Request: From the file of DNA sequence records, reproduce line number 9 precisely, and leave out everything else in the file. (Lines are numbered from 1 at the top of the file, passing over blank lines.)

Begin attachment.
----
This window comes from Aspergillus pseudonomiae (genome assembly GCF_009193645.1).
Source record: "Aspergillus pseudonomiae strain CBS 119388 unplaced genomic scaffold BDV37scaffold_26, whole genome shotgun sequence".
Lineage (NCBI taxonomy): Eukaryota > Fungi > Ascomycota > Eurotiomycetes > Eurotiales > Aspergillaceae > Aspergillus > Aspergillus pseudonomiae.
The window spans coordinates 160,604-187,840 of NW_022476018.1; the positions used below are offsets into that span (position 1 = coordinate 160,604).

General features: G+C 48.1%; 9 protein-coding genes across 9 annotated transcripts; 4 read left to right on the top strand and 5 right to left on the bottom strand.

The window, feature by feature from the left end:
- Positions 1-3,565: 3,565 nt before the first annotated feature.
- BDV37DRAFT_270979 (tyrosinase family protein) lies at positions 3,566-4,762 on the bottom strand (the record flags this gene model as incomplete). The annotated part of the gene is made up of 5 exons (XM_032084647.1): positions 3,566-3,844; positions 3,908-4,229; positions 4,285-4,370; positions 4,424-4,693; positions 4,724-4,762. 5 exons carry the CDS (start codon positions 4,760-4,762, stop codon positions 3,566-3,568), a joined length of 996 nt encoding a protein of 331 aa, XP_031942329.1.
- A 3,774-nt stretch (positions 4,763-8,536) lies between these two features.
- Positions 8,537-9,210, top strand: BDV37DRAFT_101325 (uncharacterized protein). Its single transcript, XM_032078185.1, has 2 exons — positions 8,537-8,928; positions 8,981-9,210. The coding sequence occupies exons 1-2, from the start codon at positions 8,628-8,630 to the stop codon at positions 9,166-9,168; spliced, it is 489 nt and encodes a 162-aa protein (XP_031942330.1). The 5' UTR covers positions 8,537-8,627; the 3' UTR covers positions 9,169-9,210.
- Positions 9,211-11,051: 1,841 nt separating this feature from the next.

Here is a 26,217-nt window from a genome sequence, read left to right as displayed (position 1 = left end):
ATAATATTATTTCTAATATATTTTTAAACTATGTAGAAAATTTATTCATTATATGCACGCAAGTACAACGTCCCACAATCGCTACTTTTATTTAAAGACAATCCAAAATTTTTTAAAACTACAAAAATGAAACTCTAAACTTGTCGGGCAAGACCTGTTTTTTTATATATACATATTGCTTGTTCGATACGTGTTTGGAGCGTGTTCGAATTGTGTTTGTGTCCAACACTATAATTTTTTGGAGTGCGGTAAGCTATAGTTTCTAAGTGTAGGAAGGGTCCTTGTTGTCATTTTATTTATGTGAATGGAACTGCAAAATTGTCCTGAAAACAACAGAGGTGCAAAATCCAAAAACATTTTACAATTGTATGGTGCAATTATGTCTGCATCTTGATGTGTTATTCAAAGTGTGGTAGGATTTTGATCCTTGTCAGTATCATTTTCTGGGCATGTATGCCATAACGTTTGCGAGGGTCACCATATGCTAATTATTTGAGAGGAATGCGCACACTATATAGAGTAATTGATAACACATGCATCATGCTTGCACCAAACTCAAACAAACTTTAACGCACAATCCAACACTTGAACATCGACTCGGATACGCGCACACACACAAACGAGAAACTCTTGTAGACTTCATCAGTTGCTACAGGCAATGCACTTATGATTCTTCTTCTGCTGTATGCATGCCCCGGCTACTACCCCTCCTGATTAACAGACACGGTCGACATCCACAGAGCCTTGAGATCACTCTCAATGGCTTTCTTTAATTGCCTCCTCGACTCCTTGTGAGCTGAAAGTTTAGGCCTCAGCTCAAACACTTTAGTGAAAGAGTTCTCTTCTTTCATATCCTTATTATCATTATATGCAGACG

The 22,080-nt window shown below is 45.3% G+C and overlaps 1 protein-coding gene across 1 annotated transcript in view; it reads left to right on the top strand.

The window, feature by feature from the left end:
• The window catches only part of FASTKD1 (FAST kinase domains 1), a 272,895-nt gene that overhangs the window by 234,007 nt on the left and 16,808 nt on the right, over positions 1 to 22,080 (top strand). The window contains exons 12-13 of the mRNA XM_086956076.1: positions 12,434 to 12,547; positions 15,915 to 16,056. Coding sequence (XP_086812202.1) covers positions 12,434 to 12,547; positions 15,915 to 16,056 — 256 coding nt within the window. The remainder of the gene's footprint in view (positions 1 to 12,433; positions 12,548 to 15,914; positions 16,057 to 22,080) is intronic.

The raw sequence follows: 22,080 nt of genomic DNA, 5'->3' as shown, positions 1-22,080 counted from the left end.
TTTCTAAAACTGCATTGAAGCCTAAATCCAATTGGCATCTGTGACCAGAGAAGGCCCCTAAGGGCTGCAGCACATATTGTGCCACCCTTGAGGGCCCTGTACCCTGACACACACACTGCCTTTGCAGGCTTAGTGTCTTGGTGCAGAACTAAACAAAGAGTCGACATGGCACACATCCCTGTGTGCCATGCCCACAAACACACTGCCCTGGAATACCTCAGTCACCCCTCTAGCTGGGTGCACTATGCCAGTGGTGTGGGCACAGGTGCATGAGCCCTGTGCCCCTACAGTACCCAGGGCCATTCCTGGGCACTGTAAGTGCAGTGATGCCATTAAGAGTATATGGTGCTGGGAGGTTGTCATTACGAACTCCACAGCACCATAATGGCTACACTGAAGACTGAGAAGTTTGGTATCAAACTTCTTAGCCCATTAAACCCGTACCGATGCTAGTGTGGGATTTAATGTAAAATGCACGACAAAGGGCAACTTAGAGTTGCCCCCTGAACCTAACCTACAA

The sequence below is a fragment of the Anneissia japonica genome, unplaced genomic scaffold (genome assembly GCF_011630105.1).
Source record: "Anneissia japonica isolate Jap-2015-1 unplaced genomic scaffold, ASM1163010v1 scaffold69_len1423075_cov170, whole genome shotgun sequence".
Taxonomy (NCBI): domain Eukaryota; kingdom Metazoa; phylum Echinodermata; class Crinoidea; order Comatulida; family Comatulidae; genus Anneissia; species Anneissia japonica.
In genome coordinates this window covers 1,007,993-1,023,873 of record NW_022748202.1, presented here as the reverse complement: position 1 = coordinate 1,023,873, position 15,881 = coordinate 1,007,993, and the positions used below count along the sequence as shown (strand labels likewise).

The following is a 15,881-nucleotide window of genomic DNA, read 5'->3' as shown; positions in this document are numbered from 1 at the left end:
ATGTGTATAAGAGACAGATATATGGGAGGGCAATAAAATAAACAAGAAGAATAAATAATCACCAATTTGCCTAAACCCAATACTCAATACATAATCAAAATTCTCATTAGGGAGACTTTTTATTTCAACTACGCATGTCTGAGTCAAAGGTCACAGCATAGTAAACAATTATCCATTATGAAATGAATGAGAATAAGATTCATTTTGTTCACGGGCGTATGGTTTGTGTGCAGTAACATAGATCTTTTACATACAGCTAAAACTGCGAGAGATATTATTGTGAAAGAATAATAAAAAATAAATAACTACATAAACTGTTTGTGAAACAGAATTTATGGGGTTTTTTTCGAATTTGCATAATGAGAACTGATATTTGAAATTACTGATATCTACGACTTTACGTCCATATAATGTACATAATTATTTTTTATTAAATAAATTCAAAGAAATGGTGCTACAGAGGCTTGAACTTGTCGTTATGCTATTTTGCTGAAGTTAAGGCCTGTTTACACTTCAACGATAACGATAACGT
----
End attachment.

- A 3,774-nt stretch (positions 4,763-8,536) lies between these two features.